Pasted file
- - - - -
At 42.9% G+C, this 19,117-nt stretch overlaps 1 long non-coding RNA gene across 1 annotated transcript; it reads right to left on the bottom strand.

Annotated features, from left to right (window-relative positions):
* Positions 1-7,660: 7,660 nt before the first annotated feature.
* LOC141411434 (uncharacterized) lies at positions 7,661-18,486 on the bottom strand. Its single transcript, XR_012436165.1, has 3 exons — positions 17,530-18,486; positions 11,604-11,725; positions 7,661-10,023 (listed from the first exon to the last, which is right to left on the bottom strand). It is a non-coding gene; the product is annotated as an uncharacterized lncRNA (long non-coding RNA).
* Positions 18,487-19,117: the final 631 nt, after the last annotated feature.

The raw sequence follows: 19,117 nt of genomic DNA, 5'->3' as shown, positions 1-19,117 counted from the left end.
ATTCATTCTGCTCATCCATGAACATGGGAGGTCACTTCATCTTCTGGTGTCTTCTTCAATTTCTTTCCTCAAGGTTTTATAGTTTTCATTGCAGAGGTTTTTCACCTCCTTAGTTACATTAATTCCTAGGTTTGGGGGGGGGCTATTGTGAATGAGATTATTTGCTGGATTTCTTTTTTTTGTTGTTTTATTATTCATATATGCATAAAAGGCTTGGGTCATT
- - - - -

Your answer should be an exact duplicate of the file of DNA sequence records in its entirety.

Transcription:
At 42.9% G+C, this 19,117-nt stretch overlaps 1 long non-coding RNA gene across 1 annotated transcript; it reads right to left on the bottom strand.

Annotated features, from left to right (window-relative positions):
* Positions 1-7,660: 7,660 nt before the first annotated feature.
* LOC141411434 (uncharacterized) lies at positions 7,661-18,486 on the bottom strand. Its single transcript, XR_012436165.1, has 3 exons — positions 17,530-18,486; positions 11,604-11,725; positions 7,661-10,023 (listed from the first exon to the last, which is right to left on the bottom strand). It is a non-coding gene; the product is annotated as an uncharacterized lncRNA (long non-coding RNA).
* Positions 18,487-19,117: the final 631 nt, after the last annotated feature.

The raw sequence follows: 19,117 nt of genomic DNA, 5'->3' as shown, positions 1-19,117 counted from the left end.
ATTCATTCTGCTCATCCATGAACATGGGAGGTCACTTCATCTTCTGGTGTCTTCTTCAATTTCTTTCCTCAAGGTTTTATAGTTTTCATTGCAGAGGTTTTTCACCTCCTTAGTTACATTAATTCCTAGGTTTGGGGGGGGGCTATTGTGAATGAGATTATTTGCTGGATTTCTTTTTTTTGTTGTTTTATTATTCATATATGCATAAAAGGCTTGGGTCATT